But simply comparing two babies (or two populations of babies) will not solve the problem. We may think that parents’ taste of music is correlated with wealth. Hence babies who were exposed to classical music are more likely to come from wealthier parents who can feed them with better nutrition or supply them with more IQ-stimulating games. This is what we call ‘omitted variable bias.’

A perfect research would be making a clone of a newborn baby, treat them equally the same except for the exposure to classical music. Then measure their IQ after several years. Note that a research involving human cloning will not pass the ethical committee, at least until now. The next best thing we can do is to perform the so-called randomized experiment (like these guys, as well as this friend of us have been doing).

But Dhani (the musician, not our friend Dhani the real researcher) had a different idea. In his latest appearance in an infotainment (indeed, watching infotainment is better than listening to football commentator during the match break. By the way, Dhani appeared with his three boys but without Maia), he said that his boys must like rock music, because it is a ‘man’s music.’ His conclusion was based on a ‘study’ over some ‘sample’ – his so-called ‘sissy, queer’ (bences-bences) friends. His ‘sample,’ he claimed, do not like rock music. So look at the result. (The presenter asked Dhani’s kids whether they listen to Dave Koz, which answer was ‘no.’ Dhani then added, “Of course they don’t listen to him – they like Iron Maiden instead…”).

I enjoy Dhani’s music. I respect him as a musician. I never like his male-chauvinist antics and remarks. And definitely he is not a researcher.

Friday, March 16, 2007

Oh My God, Social Capital Exists!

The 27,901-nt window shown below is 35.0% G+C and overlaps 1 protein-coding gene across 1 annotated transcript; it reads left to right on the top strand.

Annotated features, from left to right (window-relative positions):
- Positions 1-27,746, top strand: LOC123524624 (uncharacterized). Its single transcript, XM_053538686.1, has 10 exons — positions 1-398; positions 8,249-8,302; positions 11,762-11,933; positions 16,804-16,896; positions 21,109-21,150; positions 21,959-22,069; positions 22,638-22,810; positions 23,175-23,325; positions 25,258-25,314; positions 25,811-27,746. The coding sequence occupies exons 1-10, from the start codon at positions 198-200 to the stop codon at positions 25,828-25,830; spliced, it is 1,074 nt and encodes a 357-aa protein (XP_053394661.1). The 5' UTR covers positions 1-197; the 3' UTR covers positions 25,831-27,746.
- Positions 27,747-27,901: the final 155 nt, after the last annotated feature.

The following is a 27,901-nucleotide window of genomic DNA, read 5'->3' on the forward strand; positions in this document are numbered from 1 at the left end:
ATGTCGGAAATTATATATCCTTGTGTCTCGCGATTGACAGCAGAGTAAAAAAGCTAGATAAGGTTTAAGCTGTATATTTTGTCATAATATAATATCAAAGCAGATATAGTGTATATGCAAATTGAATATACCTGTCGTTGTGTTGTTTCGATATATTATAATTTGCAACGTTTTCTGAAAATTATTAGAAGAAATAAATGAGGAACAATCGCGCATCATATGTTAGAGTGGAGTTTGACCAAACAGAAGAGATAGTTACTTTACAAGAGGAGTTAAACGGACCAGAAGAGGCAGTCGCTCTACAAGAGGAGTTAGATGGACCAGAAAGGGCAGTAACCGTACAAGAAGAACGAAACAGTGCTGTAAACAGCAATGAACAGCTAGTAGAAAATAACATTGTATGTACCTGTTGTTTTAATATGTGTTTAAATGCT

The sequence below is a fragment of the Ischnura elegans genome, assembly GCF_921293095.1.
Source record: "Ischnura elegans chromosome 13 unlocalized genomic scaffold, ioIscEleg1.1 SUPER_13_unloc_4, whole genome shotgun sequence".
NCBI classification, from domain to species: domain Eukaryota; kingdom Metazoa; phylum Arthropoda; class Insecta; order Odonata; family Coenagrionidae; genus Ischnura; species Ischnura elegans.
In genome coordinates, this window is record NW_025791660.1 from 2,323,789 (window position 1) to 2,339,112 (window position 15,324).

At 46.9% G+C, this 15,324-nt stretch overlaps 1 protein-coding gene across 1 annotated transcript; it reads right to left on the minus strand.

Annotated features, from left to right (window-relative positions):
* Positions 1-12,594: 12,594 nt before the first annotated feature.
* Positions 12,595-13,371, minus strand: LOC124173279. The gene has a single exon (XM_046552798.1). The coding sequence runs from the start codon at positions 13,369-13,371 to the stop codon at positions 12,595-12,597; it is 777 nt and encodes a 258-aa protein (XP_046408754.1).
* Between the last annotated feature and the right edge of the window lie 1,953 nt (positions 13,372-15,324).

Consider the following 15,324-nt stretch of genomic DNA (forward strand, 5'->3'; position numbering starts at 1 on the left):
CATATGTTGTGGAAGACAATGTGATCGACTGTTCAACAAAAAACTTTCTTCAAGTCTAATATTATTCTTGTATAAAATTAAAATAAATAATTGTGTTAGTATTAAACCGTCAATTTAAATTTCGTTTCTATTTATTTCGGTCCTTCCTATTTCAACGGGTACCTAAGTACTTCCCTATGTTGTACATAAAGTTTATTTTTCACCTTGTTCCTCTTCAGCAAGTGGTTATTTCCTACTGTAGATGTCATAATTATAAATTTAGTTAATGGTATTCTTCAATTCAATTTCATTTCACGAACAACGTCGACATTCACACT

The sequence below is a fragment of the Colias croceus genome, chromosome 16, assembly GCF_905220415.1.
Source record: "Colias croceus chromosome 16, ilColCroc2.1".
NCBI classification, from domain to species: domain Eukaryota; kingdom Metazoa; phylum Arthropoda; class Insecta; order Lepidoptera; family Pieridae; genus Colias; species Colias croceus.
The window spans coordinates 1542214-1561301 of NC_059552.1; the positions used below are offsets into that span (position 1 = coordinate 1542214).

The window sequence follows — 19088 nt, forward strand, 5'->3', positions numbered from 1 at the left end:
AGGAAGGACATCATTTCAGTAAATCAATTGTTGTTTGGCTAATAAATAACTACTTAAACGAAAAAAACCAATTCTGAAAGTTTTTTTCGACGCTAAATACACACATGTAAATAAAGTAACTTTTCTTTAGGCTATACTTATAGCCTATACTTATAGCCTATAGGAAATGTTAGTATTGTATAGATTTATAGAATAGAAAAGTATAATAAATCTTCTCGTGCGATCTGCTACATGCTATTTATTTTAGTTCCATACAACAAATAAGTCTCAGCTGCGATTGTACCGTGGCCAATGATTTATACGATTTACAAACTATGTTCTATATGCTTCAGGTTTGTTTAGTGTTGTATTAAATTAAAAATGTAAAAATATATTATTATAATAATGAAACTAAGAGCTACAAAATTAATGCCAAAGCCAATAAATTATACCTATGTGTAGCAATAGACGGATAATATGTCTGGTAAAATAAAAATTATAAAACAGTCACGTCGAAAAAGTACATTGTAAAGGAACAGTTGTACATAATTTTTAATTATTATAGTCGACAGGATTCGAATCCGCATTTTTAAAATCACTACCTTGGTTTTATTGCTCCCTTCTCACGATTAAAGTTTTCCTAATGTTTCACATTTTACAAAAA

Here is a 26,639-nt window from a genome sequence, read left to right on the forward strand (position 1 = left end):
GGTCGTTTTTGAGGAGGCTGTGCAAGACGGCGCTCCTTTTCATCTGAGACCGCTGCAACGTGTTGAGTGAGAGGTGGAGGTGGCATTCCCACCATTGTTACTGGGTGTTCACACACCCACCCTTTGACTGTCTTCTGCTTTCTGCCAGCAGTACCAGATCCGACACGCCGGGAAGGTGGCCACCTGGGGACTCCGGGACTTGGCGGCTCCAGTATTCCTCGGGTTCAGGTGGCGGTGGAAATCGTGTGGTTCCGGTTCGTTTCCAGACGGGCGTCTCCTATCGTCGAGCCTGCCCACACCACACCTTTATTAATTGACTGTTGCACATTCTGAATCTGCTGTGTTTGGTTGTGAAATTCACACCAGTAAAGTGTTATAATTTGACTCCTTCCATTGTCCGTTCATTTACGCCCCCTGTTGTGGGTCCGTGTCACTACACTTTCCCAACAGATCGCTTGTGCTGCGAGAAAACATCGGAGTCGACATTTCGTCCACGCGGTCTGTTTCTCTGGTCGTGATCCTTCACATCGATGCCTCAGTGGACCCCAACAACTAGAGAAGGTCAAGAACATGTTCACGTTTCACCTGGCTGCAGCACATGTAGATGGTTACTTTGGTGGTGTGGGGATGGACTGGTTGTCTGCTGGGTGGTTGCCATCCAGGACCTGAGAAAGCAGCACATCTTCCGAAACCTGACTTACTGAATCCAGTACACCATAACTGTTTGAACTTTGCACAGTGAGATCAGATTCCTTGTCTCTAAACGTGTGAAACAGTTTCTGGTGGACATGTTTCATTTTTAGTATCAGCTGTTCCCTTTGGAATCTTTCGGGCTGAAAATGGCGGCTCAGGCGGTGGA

Last week before lecture, I had lunch with Aco at our own Faculty of Economics refectory at Depok campus. As years gone by, only few familiar faces I know at otherwise very crowded lunchtime in that place. One of them is my good friend Topik. He is the waiter, well, not really a waiter, but the man who gives us here luxury to have our ordered (cheap) student's meal delivered to our table. Eight years ago he was with the ice tea outlet, but now with less frequent traffic of chicken noodle delivery.

I told him that I did not feel like having chicken noodle at that time, and asked what is the best food in the refectory. Aco might think that I was crazy asking such stupid question on the quality of competitor's product, but Taufiq gave me his suggestion anyway . Mutton tongseng (ask google, if you don't know this), he said. I trusted him and we both had that meal. It was good.

On our way to the class rooms, Aco, himself the great skeptic of social capital, said that this should be blogged in the cafe. The title: "Oh my God, social capital exists!". It means if you invest in social capital (or trust), by befriended with Topik, it will help you to get the information, make the right decision, and raise your utility (good tongseng)

I think AP, the fan of Robert Putnam, would love to say to Aco, "I told you so"

Thursday, March 08, 2007

On the Tasteless Garuda Billboard

When my relatives came to visit us in Yogya about two weeks ago, one of them saw the billboard above, towering over the intersection between Jl. Kaliurang and the northern ring road, and he said: "Wow, that's such a bad taste, unethical to say the least". The ad says,
Finally, safety, timeliness, comfort, of your flight become your first priority.
Yes, it's a Garuda ad, and the billboard first went up not long after Adam Air KI 574 went missing. Tasteless. Unethical. There is an illusion of safety with Garuda, and the airline doesn't shy away in exploiting it. Unspun may have commended Garuda's Emirsyah for doing a good job in the aftermath of the GA 200 accident, but someone should tell the president director about those ads his company been running since early this year.

Do people buy into it? I can say I did. I had to fly back and forth between Yogya and Jakarta in the past 4 months and since the KI 574 accident, I fly only with Garuda. The fact that Garuda could afford to run those ads without much of a backlash show that the illusion of safety is widely held.